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Old 11-18-2012, 11:25 PM   #1
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Who lived through the dust bowl?

We are enjoying being reacquainted with the harsh reality of the dust bowl through Ken Burns documentary on PBS. It got me wondering who on IRV2 experienced it first hand (likely as a child as nearly 80 years have passed) or your parents had stories.

Crop rotation and other farming techniques have improved since then, but we are still learning from boom/bust times.

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Old 11-19-2012, 07:34 AM   #2
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I was born in 1938, so was a bit too young to personally experience the ravages of the blowing dust from the dust bowl. My parents migrated from Oklahoma to California during this time, a family of "Okie" refugees, looking for a better place. Their journey ended in the south San Joaquin valley of California, described by Merle Haggard in one of his songs, as the place where the "seeds of the dust bowl are found." Believe me you did not have to breathe the dust to experience the long lasting effects this period of time had on families from that area of the country.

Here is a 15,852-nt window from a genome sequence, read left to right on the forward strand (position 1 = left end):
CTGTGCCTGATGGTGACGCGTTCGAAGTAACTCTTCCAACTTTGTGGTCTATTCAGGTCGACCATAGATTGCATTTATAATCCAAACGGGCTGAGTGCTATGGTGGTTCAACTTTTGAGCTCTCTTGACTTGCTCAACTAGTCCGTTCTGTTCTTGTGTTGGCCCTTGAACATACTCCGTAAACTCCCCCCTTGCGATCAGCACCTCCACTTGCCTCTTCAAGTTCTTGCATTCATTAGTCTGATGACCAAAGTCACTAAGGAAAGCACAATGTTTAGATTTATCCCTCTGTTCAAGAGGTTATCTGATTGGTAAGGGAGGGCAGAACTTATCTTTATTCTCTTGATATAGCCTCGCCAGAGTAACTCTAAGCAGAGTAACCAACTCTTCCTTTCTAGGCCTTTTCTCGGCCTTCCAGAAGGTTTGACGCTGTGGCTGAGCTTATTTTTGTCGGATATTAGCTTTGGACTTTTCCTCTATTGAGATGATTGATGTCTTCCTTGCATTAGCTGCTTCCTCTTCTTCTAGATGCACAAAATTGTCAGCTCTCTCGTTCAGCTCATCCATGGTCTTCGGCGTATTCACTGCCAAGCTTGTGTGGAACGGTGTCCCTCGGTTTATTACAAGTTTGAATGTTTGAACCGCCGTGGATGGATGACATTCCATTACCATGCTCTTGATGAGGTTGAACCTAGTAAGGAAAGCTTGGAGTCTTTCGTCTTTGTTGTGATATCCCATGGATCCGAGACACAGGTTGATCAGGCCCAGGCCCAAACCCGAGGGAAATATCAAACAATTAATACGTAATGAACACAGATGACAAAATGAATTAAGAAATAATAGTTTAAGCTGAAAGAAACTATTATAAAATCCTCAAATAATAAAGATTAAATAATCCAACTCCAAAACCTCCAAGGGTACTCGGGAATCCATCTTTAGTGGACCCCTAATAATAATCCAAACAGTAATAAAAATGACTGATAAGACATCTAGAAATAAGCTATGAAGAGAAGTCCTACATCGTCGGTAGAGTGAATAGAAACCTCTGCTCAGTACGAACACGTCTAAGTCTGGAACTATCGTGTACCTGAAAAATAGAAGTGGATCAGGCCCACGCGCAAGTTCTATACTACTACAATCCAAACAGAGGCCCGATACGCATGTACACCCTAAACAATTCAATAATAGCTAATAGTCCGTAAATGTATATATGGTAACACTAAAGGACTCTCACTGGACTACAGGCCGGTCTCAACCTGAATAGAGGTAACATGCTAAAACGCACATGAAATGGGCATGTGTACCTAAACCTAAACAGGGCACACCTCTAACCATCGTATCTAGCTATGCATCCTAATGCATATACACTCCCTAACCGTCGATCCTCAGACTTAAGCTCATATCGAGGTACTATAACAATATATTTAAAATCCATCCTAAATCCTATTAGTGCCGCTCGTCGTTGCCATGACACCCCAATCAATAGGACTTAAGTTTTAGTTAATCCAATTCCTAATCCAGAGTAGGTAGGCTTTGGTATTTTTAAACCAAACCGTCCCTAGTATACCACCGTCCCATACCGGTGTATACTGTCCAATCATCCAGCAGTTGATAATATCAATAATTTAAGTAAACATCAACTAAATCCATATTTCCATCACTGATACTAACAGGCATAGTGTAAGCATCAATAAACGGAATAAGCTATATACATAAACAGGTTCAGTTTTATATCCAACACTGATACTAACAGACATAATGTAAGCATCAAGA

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Old 11-19-2012, 07:49 AM   #3
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I watched the first episode last night and found it depressing. That was a tough time for those people.
His show was well done, as is per usual with a Ken Burns series.

A good book to read is "The grapes of wrath" which explains how dieselclacker's family got here to California.
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Old 11-19-2012, 11:23 AM   #4